Brightsurf Science News & Current Events

September 11, 1997
Artificial Intelligence Improves Heart Attack Diagnosis
Drawing on artificial intelligence technology, researchers have for the first time found that machines show promise of improving on human's ability to diagnose heart attacks, according to a study in today's American Heart Association journal Circulation.

In Diabetics, Unsteady Blood Sugar Level Predicts Higher Risk . . .
Wide swings in blood sugar levels can spell trouble, a study of elderly diabetics in today's American Heart Association journal Circulation finds.

Gene Mutant Leads To Five-Fold Heart Attack Risk
Researchers have found a mutation in a fat-dissolving gene that raises the risk of heart attack by five-fold compared to individuals with a normal gene.

Studies Link Calcium Problem To Atherosclerosis And Osteoporosis
Two diseases -- atherosclerosis and osteoporosis -- may be linked by a common problem in how the body uses calcium, according to two reports in American Heart Associations journals.

Stents Better Than Angioplasty When Treating Reclosure Of Vein Grafts After Coronary-Artery Bypass Surgery
Researchers from Thomas Jefferson University have found that treating the common reclosure of vein grafts in post-bypass patients with stents instead of angioplasty lowers the risk of complications.

UF Study Reveals Loss In Sensory Perception May Not Be Linked To Aging
Aging has little effect on smell, taste or touch, according to a six-year study involving volunteers smelling lemons and some 40 other scents including natural gas and bubble gum, said Dr.

Chest Grafts Better For Diabetic Patients Getting Bypass
In another study in today's Circulation, investigators at 18 centers in the United States compared survival among diabetic patients given either bypass surgery or balloon angioplasty and found a

Fossils Show British Columbia Was Once 2,000 Miles South
Extinct sea creatures have provided evidence that about 80 million years ago the west began to wander.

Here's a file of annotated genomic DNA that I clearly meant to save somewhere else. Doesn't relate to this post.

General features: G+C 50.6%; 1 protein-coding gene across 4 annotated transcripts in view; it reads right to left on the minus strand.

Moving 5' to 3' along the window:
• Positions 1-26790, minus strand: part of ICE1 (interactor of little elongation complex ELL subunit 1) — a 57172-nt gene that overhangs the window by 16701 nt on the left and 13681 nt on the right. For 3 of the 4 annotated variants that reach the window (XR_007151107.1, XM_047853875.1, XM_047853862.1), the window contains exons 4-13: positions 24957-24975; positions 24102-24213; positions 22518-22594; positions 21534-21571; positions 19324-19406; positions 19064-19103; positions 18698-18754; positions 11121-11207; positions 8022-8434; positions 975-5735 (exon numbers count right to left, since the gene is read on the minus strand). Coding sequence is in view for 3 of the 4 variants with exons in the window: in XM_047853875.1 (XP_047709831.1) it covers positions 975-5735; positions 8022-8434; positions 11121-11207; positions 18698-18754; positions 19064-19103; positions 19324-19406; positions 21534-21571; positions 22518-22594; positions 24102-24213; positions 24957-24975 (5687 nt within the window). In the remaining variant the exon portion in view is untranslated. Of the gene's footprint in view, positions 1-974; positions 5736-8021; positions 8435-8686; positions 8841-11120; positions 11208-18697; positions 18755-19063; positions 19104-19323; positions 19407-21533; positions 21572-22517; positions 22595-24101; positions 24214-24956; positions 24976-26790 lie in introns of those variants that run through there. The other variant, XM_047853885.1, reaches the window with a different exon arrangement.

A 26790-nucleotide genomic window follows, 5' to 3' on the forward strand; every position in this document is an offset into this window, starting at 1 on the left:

U.S. Geological Survey Director Gordon Eaton Announces Retirement
USGS Director Gordon P. Eaton today announced his retirment effective at the beginning of the fiscal year.

Better Maternal Nurturing Means Better Physical And Physiologic Response To Stress For Adult Rats, Reported In Science
The more newborn rat pups are licked and groomed by their mothers, the better equiped they are to handle acute stress in adulthood, report Emory University's Paul M.

Estrogen Quickly Reduces Lipoprotein (a) - One Of The "Bad Cholesterols" - But "How" Remains A Mystery
Estrogen replacement therapy used to help relieve menopausal symptoms quickly reduces the amount of lipoprotein (a), one of the

A New State Of Matter Turns A Solid World Into A Melting One
A new form of matter, clusters of atoms, has been found to have a previously unsuspected property: it can melt at different temperatures from

Bone-Making Protein Found In Calcified Heart Valves
Researchers at the Univeristy of Pennsylvania Medical Center have found a bone-making protein in calcified heart valves.

Low Oxygen, Key To Fetal Development, Also Offers Cancer Clues
Oxygen levels act as a switch controlling placental development, scientists show in a paper published in the September 12 issue of the journal Science.

First Images Of Key Viral Protein Could Lead To New Strategies For Human Gene Therapy
New images of an L-shaped molecule on the surface of a mouse leukemia virus could help scientists realize the promise of human gene therapyÐthe effort to cure disease by inserting genes directly into human cells.

Hopkins Researchers Study Space Flight's Effects On Blood Vessels
Are astronauts at risk of developing coronary artery disease from spending time in space, or can their blood vessels adapt to the change in gravity?
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